DENTON (UNT), Texas -- The University of North Texas has become a partner of the U.S. Department of Energy’s BioEnergy Science Center (BESC). With the addition of UNT, the BESC is now an 18-partner consortium consisting of more than 300 members from university, industrial and private foundation associates studying ways to generate biofuels.
UNT Distinguished Research Professor of Biology Dr. Richard Dixon will work with the center on a research project investigating how to develop liquid biofuels from genetically engineered switchgrass. Switchgrass is an ideal plant for creating biofuel because of its high productivity and adaption for growth in a wide area of the South East and Great Plains. The carbohydrates in the plant’s cell walls are released and converted into ethanol. Post-doctoral researchers Luis Escamellia-Treviño and Hui Shen will work with Dixon on the project.
“Moving ethanol production away from a corn-based system is important to lessen the strain on the world’s food resources,” Dixon said. “We are engineering switchgrass that will easily break down for fermentation to become biofuel.”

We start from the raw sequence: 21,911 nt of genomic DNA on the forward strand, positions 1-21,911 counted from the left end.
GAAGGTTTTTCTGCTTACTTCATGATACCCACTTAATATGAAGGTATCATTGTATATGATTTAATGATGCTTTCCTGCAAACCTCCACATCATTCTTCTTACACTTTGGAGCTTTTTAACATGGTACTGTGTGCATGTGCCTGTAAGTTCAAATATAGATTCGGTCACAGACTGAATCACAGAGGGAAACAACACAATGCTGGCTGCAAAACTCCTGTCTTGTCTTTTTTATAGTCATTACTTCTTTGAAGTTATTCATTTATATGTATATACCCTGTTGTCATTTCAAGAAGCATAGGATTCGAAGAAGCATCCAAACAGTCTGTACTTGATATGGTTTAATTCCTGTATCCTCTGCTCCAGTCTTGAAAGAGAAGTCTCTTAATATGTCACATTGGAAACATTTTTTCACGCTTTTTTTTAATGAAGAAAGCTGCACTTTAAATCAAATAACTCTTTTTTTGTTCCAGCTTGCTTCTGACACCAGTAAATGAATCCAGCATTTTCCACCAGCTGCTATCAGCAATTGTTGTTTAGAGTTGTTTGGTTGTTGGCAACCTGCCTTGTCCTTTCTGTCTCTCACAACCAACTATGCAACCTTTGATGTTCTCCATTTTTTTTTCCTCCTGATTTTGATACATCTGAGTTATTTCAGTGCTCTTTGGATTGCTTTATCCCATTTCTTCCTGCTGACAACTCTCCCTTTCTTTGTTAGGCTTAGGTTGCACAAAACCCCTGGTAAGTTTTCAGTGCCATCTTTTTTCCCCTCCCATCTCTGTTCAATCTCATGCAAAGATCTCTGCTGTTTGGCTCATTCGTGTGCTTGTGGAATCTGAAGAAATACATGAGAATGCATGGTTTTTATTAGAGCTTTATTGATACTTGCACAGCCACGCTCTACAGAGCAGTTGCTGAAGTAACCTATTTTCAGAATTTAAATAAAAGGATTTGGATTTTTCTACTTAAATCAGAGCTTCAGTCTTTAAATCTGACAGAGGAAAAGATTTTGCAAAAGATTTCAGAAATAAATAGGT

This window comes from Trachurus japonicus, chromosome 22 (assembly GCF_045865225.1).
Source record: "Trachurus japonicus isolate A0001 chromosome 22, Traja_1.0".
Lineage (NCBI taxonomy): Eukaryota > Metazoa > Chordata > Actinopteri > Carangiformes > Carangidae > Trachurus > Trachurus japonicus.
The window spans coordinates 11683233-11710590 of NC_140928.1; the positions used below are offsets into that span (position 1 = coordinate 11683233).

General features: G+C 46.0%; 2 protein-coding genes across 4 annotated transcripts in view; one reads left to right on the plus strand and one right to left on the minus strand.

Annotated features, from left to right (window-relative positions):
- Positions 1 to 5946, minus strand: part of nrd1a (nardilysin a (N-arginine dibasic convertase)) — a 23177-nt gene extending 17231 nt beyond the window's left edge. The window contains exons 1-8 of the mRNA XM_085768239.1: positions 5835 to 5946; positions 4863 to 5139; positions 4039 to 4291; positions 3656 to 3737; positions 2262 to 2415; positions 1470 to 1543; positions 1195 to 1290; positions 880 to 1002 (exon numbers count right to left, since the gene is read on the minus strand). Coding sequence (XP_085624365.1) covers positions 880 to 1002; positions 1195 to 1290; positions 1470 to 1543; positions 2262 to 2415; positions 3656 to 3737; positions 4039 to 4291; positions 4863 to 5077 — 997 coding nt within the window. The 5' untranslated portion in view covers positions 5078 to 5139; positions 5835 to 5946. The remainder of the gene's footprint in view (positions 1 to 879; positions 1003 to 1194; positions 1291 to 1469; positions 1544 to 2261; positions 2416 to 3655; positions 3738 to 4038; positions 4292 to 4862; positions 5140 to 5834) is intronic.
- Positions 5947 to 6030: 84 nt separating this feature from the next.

“We welcome the addition of UNT to the BESC partnership as it allows us to continue our engagement of Dr. Dixon and also affords us access to the considerable plant science resources that are being developed at UNT,” said Paul Gilna, director of the BioEnergy Science Center.
UNT hosted a contract signing ceremony June 6 making the partnership with Oak Ridge National Laboratories official. A photo from the event can be found online.
BESC is one of three DOE BioEnergy Research Centers established by the DOE's Office of Science in 2007. The centers support multidisciplinary, multi-institutional research teams pursuing the fundamental scientific breakthroughs needed to make production of cellulosic biofuels, or biofuels from nonfood plant fiber, cost-effective on a national scale.